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The Cost Effectiveness of a Quality Improvement Program to Reduce Maternal Mortality in a West African Regional Hospital
Abstract Number: SA-38
Abstract Type: Original Research
Objective To evaluate the cost-effectiveness of a quality improvement intervention aimed at reducing maternal mortality and stillbirth in Accra, Ghana.
Background Few studies have examined the cost effectiveness of interventions to improve comprehensive emergency obstetric care (CEmOC) in low-resource settings. Providing access to high-quality CEmOC is a significant barrier to achieving Sustainable Development Goal 3 to reduce maternal mortality to less than 70 deaths per 100,000 live births. From 2007-2011 Kybele, Inc partnered with the Ghana Health Service to improve care at Ridge Regional Hospital, a tertiary referral center in Accra, Ghana by employing quality improvement methodologies with a focus on system, personnel, and communication. During the intervention 39,234 deliveries occurred and significant increases were observed in the volume and acuity of patients. Previous reports have shown that the intervention successfully prevented maternal deaths, but it is imperative that this success be scrutinized for cost-effectiveness.
Methods Quasi-experimental, cost –effectiveness evaluation. Data from the Kybele-Ghana Health Service Partnership were linked with the program budget including the opportunity cost of volunteered professional time. Disability-adjusted life-years (DALYs) were calculated for maternal deaths and stillbirths. Cost-effectiveness was calculated based on various models for estimating the number of maternal deaths prevented.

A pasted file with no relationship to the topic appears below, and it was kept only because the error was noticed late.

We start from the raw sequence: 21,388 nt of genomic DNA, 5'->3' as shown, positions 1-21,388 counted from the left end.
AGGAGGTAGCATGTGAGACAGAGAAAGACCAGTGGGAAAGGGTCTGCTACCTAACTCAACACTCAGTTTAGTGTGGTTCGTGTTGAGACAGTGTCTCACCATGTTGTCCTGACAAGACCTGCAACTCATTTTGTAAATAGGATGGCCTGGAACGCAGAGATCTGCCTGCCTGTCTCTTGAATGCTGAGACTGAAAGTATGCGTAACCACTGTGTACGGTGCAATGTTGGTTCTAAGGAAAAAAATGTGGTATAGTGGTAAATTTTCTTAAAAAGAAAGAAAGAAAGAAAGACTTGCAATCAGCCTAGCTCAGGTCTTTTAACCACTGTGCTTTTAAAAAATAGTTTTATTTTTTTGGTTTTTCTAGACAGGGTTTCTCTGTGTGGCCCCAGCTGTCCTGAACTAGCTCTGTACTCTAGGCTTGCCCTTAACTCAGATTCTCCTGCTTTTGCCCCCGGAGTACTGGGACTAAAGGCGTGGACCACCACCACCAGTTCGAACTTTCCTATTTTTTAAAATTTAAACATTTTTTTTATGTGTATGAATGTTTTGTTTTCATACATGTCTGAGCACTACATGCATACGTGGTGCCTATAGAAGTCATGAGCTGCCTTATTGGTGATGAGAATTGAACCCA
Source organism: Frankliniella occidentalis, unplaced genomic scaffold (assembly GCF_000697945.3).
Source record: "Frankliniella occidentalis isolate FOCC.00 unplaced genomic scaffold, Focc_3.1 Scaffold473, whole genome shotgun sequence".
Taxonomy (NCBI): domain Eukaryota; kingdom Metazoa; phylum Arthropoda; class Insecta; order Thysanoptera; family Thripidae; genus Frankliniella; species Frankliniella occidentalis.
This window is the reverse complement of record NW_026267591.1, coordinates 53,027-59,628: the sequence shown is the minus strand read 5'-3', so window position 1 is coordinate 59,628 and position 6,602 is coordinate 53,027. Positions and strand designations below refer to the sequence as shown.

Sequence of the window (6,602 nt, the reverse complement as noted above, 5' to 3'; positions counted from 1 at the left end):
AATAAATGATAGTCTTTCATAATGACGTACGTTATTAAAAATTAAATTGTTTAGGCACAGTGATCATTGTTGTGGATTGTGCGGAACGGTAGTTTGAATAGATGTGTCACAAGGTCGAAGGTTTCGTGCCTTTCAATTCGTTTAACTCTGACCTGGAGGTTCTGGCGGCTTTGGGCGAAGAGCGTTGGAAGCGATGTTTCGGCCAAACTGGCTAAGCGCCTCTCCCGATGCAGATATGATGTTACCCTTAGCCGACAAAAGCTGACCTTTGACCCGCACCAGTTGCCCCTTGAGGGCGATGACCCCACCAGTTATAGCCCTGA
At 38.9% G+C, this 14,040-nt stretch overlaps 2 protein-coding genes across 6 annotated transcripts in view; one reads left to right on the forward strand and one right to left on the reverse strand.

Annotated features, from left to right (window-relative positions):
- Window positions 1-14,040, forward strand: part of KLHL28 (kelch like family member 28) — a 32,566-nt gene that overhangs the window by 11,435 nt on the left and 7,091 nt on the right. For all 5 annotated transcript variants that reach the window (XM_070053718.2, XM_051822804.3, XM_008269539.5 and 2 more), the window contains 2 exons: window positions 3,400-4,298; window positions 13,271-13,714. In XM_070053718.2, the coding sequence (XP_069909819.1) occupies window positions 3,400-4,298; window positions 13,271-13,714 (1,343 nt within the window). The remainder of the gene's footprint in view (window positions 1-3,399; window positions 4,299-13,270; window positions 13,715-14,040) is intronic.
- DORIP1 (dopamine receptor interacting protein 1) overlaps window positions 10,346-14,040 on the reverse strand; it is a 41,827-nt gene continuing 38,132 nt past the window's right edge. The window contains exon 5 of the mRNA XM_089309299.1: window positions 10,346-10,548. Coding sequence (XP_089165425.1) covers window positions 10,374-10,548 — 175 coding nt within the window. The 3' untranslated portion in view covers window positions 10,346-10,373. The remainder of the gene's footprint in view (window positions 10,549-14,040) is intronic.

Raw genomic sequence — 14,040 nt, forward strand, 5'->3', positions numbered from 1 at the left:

Main outcome measure Incremental cost-effectiveness ratio (ICER), which represents the cost per DALY averted by the intervention for each modeled scenario.
Results The program cost $2,723,700 with volunteered professional time accounting for $1,209,400 (44%) of the budget. Based on program estimates 43 maternal deaths (range 39-239) and 129 intrapartum stillbirths were prevented leading to an ICER of $250 USD (range $112-$256). This value is well below the GDP-based highly cost-effective threshold of $2917 USD. Factors that were considered in the modeling were the annual rate of change for maternal mortality in Ghana; changing volume, incidence, and case-fatality rates at Ridge Regional Hospital; and local case-fatality rates at comparable institutions. In each scenario modeled, the program remained highly cost-effective.
Conclusion Quality improvement focused on systems-level improvement of comprehensive emergency obstetrical care can be a highly cost effective approach to reduce maternal and fetal mortality.